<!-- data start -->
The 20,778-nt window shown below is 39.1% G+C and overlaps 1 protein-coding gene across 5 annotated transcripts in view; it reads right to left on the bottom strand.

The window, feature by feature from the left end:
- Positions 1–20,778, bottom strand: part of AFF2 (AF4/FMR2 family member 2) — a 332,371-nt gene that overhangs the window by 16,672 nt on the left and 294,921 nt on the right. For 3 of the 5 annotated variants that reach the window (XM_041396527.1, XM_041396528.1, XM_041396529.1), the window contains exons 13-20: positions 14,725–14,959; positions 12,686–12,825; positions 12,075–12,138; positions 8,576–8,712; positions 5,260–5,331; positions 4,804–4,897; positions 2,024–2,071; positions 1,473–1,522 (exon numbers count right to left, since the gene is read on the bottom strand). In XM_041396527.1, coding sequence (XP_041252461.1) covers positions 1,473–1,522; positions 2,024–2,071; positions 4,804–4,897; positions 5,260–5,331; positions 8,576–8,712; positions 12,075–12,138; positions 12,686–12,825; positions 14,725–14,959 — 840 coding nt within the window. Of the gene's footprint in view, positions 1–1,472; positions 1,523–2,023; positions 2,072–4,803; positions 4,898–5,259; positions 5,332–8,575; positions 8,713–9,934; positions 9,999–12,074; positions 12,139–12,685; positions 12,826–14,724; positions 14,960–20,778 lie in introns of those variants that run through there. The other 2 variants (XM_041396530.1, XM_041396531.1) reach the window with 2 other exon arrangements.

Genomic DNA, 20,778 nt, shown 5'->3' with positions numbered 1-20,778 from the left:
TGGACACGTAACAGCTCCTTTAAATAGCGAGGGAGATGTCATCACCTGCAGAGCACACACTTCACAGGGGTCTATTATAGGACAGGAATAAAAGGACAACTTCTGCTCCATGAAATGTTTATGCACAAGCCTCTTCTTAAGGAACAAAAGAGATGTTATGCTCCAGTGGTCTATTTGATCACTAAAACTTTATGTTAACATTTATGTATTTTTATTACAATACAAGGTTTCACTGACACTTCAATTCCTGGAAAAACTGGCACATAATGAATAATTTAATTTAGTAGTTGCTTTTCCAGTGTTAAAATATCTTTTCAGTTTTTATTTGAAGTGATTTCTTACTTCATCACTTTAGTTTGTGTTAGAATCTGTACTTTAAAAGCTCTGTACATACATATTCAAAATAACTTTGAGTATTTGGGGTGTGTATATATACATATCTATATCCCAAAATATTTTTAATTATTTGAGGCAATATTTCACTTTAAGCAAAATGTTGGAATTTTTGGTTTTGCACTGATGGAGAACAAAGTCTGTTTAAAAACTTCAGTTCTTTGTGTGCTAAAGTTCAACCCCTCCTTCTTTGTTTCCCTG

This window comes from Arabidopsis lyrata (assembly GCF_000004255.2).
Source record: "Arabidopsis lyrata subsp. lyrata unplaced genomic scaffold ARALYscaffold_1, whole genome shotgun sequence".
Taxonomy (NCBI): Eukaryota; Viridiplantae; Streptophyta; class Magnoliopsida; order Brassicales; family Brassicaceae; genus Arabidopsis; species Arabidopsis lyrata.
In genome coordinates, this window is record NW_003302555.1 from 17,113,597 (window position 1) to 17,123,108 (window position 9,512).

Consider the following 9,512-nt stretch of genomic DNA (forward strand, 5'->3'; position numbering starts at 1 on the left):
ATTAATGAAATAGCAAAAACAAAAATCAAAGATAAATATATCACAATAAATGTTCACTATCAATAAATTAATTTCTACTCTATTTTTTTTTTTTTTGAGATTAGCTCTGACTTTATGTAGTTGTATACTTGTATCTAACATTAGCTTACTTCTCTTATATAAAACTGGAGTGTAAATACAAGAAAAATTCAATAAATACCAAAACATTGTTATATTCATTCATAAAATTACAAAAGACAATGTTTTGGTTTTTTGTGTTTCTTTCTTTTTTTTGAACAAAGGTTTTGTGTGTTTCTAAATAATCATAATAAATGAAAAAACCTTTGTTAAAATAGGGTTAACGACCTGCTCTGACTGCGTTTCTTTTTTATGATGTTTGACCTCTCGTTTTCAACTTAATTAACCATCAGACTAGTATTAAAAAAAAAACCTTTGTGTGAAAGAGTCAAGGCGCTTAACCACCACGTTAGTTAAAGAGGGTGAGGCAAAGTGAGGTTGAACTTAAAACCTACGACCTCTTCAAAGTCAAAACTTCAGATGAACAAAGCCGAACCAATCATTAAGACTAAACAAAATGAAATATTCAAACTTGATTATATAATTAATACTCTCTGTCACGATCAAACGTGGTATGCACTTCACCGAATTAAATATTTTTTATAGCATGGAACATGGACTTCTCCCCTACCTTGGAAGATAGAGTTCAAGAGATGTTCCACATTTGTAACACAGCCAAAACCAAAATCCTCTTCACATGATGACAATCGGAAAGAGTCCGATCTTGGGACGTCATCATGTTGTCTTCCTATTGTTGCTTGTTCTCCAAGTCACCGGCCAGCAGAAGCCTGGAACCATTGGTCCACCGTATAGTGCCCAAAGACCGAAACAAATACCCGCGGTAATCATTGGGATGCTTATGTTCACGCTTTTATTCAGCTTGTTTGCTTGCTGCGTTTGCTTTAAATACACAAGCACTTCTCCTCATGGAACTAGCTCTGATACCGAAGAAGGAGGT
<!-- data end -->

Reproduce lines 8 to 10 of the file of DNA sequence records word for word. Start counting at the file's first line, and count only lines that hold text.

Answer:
Taxonomy (NCBI): Eukaryota; Viridiplantae; Streptophyta; class Magnoliopsida; order Brassicales; family Brassicaceae; genus Arabidopsis; species Arabidopsis lyrata.
In genome coordinates, this window is record NW_003302555.1 from 17,113,597 (window position 1) to 17,123,108 (window position 9,512).

Consider the following 9,512-nt stretch of genomic DNA (forward strand, 5'->3'; position numbering starts at 1 on the left):